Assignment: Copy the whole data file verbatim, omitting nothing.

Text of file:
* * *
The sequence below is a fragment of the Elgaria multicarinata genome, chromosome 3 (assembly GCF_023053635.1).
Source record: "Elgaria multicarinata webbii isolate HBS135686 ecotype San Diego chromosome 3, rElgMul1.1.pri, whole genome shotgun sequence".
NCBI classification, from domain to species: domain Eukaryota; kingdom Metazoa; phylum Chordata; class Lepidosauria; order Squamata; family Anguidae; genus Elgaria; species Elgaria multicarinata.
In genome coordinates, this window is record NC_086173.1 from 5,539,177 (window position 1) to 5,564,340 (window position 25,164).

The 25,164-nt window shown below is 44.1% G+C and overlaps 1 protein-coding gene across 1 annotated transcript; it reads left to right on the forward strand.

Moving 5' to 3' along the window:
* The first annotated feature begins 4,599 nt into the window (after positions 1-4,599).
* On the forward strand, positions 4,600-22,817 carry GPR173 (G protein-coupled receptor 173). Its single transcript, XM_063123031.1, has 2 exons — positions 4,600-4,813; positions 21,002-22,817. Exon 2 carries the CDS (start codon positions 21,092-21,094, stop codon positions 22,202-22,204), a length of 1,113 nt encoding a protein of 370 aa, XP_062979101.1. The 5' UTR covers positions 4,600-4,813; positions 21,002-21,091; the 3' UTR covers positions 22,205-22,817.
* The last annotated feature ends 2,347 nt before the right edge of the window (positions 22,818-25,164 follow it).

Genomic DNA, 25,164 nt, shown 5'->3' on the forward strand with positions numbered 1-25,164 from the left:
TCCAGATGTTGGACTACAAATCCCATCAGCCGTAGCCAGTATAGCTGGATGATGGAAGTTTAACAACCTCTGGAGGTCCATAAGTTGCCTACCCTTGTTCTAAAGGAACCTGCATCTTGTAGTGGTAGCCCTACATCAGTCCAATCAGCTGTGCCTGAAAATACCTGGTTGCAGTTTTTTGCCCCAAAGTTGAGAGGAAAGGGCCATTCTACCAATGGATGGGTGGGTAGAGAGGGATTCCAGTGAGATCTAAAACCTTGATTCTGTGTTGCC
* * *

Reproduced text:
The sequence below is a fragment of the Elgaria multicarinata genome, chromosome 3 (assembly GCF_023053635.1).
Source record: "Elgaria multicarinata webbii isolate HBS135686 ecotype San Diego chromosome 3, rElgMul1.1.pri, whole genome shotgun sequence".
NCBI classification, from domain to species: domain Eukaryota; kingdom Metazoa; phylum Chordata; class Lepidosauria; order Squamata; family Anguidae; genus Elgaria; species Elgaria multicarinata.
In genome coordinates, this window is record NC_086173.1 from 5,539,177 (window position 1) to 5,564,340 (window position 25,164).

The 25,164-nt window shown below is 44.1% G+C and overlaps 1 protein-coding gene across 1 annotated transcript; it reads left to right on the forward strand.

Moving 5' to 3' along the window:
* The first annotated feature begins 4,599 nt into the window (after positions 1-4,599).
* On the forward strand, positions 4,600-22,817 carry GPR173 (G protein-coupled receptor 173). Its single transcript, XM_063123031.1, has 2 exons — positions 4,600-4,813; positions 21,002-22,817. Exon 2 carries the CDS (start codon positions 21,092-21,094, stop codon positions 22,202-22,204), a length of 1,113 nt encoding a protein of 370 aa, XP_062979101.1. The 5' UTR covers positions 4,600-4,813; positions 21,002-21,091; the 3' UTR covers positions 22,205-22,817.
* The last annotated feature ends 2,347 nt before the right edge of the window (positions 22,818-25,164 follow it).

Genomic DNA, 25,164 nt, shown 5'->3' on the forward strand with positions numbered 1-25,164 from the left:
TCCAGATGTTGGACTACAAATCCCATCAGCCGTAGCCAGTATAGCTGGATGATGGAAGTTTAACAACCTCTGGAGGTCCATAAGTTGCCTACCCTTGTTCTAAAGGAACCTGCATCTTGTAGTGGTAGCCCTACATCAGTCCAATCAGCTGTGCCTGAAAATACCTGGTTGCAGTTTTTTGCCCCAAAGTTGAGAGGAAAGGGCCATTCTACCAATGGATGGGTGGGTAGAGAGGGATTCCAGTGAGATCTAAAACCTTGATTCTGTGTTGCC